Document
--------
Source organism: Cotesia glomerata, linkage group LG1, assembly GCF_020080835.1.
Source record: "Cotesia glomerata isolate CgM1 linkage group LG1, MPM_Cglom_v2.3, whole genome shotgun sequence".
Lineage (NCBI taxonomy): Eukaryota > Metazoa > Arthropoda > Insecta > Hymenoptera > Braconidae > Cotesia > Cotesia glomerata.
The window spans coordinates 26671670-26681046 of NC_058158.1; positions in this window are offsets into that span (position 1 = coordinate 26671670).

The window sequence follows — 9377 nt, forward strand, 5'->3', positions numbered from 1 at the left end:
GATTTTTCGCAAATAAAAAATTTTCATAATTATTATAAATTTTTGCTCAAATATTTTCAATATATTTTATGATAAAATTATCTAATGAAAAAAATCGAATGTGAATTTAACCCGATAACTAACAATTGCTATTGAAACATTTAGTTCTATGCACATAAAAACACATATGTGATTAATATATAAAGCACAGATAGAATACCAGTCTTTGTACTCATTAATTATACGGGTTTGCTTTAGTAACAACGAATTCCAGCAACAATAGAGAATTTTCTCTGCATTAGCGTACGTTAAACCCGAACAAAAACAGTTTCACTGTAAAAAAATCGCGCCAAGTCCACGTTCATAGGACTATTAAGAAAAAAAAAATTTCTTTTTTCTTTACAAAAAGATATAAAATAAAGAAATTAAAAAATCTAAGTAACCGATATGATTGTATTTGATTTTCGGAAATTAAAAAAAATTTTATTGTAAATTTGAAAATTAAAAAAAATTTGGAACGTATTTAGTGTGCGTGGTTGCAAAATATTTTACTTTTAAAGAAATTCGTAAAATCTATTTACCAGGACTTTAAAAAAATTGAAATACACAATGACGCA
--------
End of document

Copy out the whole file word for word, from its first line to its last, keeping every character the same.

Source organism: Cotesia glomerata, linkage group LG1, assembly GCF_020080835.1.
Source record: "Cotesia glomerata isolate CgM1 linkage group LG1, MPM_Cglom_v2.3, whole genome shotgun sequence".
Lineage (NCBI taxonomy): Eukaryota > Metazoa > Arthropoda > Insecta > Hymenoptera > Braconidae > Cotesia > Cotesia glomerata.
The window spans coordinates 26671670-26681046 of NC_058158.1; positions in this window are offsets into that span (position 1 = coordinate 26671670).

The window sequence follows — 9377 nt, forward strand, 5'->3', positions numbered from 1 at the left end:
GATTTTTCGCAAATAAAAAATTTTCATAATTATTATAAATTTTTGCTCAAATATTTTCAATATATTTTATGATAAAATTATCTAATGAAAAAAATCGAATGTGAATTTAACCCGATAACTAACAATTGCTATTGAAACATTTAGTTCTATGCACATAAAAACACATATGTGATTAATATATAAAGCACAGATAGAATACCAGTCTTTGTACTCATTAATTATACGGGTTTGCTTTAGTAACAACGAATTCCAGCAACAATAGAGAATTTTCTCTGCATTAGCGTACGTTAAACCCGAACAAAAACAGTTTCACTGTAAAAAAATCGCGCCAAGTCCACGTTCATAGGACTATTAAGAAAAAAAAAATTTCTTTTTTCTTTACAAAAAGATATAAAATAAAGAAATTAAAAAATCTAAGTAACCGATATGATTGTATTTGATTTTCGGAAATTAAAAAAAATTTTATTGTAAATTTGAAAATTAAAAAAAATTTGGAACGTATTTAGTGTGCGTGGTTGCAAAATATTTTACTTTTAAAGAAATTCGTAAAATCTATTTACCAGGACTTTAAAAAAATTGAAATACACAATGACGCA